@Big Let Body=In Har Nof, Yerushalayim, some people who were misled by the false propaganda convinced the owner of a fruit and vegetable store to give up the mehadrin hechsher of one of the kashrus committees and sell instead produce which satisfies the new "halachic" criterion of "Jewish produce." One of the rabbonim in the neighborhood asked for my reaction.

I wrote him a letter in which I explained the halachic drawbacks of these goods, and why religious people should buy only from mehadrin stores.

This letter was subsequently published (without my consent) and I received a letter from a rov -- a staunch supporter of "Jewish" goods -- which contained some harsh accusations. His main point was that I should not be opposing stores which will limit the use made of the heter mechirah.

Let me therefore make my position clear: every act which results in people relying less on the heter mechirah is welcome, provided the following two conditions are fulfilled. First, any such act has to receive the approval of the gedolim, who can use their insight to ascertain whether the proposed act may not result in people chas vesholom coming to the conclusion that the heter mechirah is valid, but just needs to be improved. Second, all those supporting a proposed restriction of the heter must state explicitly that they are proposing the measure only because the wider public has not yet come to the full realization that the heter has no basis whatsoever. G-d forbid that we should adopt a path which would cause frum Jews to buy doubtful produce because of false propaganda claiming that it is preferable to the mehadrin produce.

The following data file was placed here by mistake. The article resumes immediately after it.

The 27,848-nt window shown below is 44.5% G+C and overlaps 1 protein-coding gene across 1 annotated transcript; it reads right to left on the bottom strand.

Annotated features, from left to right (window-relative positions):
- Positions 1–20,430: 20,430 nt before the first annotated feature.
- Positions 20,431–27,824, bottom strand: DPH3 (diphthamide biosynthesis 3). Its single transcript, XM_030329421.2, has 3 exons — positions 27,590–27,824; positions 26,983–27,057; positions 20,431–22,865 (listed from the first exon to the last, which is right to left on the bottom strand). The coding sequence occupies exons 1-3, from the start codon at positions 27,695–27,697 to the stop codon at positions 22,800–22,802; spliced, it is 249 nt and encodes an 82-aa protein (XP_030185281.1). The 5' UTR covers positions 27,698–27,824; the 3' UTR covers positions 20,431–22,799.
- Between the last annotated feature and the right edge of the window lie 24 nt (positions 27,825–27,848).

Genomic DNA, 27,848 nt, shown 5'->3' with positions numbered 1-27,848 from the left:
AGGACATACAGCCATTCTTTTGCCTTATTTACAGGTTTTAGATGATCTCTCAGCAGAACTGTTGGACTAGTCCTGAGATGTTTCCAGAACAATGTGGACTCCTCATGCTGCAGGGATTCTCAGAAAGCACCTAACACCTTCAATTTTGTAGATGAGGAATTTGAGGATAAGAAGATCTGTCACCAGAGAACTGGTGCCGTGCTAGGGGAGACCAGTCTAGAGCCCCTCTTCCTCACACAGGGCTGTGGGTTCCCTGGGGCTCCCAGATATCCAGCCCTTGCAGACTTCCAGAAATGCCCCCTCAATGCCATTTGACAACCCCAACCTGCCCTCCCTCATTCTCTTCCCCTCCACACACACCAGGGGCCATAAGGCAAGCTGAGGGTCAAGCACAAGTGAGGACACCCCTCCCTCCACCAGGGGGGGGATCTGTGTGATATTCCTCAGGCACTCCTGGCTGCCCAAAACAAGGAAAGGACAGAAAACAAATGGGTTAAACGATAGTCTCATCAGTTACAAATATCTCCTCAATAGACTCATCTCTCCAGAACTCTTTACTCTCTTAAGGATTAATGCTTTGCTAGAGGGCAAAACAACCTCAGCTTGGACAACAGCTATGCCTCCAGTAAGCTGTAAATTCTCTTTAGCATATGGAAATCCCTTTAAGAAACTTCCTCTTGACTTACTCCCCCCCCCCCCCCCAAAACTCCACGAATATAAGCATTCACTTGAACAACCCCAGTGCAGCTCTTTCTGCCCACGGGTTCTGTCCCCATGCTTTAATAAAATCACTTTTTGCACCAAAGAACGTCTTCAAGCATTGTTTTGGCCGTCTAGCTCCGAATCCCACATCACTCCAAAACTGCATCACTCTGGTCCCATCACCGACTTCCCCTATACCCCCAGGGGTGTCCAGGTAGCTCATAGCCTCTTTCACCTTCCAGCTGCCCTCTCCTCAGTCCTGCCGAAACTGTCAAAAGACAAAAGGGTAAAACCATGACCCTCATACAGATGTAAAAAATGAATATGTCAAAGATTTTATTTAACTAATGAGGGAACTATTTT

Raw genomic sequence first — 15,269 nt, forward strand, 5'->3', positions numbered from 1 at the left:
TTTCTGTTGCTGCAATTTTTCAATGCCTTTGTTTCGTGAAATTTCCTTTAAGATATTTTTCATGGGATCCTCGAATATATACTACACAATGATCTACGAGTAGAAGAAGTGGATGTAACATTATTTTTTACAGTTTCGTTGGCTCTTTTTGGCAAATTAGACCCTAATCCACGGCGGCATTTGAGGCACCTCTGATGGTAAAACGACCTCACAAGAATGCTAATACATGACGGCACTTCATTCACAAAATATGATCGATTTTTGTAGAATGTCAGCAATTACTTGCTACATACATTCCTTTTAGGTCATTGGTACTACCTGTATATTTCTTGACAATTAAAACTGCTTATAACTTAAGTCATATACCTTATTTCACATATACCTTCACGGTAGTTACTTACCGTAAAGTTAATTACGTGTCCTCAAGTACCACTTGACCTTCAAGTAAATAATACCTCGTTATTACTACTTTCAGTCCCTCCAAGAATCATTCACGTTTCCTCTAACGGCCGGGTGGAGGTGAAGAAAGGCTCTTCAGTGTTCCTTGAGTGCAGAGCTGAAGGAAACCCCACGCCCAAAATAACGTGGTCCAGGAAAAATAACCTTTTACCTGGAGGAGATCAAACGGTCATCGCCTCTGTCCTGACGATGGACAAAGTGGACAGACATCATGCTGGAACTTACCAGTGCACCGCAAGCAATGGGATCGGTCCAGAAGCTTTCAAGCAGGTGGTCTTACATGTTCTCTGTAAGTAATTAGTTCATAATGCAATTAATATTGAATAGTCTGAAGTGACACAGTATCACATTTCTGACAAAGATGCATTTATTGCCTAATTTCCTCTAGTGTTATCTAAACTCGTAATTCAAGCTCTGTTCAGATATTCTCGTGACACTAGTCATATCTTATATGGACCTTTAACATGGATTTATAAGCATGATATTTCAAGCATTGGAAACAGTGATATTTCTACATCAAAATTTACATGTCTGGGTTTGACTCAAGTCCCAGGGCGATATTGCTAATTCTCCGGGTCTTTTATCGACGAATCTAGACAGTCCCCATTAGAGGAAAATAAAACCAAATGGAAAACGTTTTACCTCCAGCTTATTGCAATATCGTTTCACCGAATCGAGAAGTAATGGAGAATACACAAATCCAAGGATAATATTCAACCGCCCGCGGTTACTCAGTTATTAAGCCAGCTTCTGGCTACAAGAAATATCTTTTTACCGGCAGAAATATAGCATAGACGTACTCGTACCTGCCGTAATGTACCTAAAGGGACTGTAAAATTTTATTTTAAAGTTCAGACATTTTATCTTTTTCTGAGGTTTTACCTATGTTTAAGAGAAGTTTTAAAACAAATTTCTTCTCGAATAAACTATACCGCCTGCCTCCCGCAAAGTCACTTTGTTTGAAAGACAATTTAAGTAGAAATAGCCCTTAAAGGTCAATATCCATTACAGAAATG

@Big Let Body=The struggle for shmittah observance is not an easy one. Stating the truth is not always a pleasant task, and arguments come from both the right and the left. But it is our duty to shout out: we have it on the authority of past and present rabbonim that the heter mechirah has no halachic validity.

It is impossible to rely on a heter which was based in the past on considerations of pikuach nefesh relating to the destruction of all the Jewish settlements in the country. It consisted of the sale of all the land in the country to a non-Jew, an act which so obviously lacks the requisite halachic intention (gemirus daas).

We must also speak out against those sitting on the fence, who on the one hand support full observance of shmittah and on the other hand, come up with heteirim and objections to non-Jewish fruit. Some of them meet with farmers, holding deeds of sale in one hand, and Powers of Attorney for the otzar beis din in the other! They argue vehemently that although there are problems with the heter mechirah, it would be inconceivable to buy goods from the Arabs, and they formulate new theories about the prohibition of buying Arab produce.

We make this heartfelt plea to our dear brethren: do you not realize that handing over land to a non-Jew for one year is bound to be followed by our relinquishing territories for many years? If we are privileged to observe shmittah properly, on the other hand, Hashem will expedite the Geuloh bimhero beyomeinu omen.

This article was seen by HaRav Chaim Kanievsky shlita before publication.

(Note: I talked about some of the issues contained in this article at the end of a shiur in the kollel Mishkan Rotem in the memory of Rav Sh. Rotem z"l. In the article I have added certain points.)

HaRav Yosef Yekusiel Efrati is the head of the Beis Hamedrash for Halocho relating to Agriculture and the secretary of Maran HaRav Eliashiv.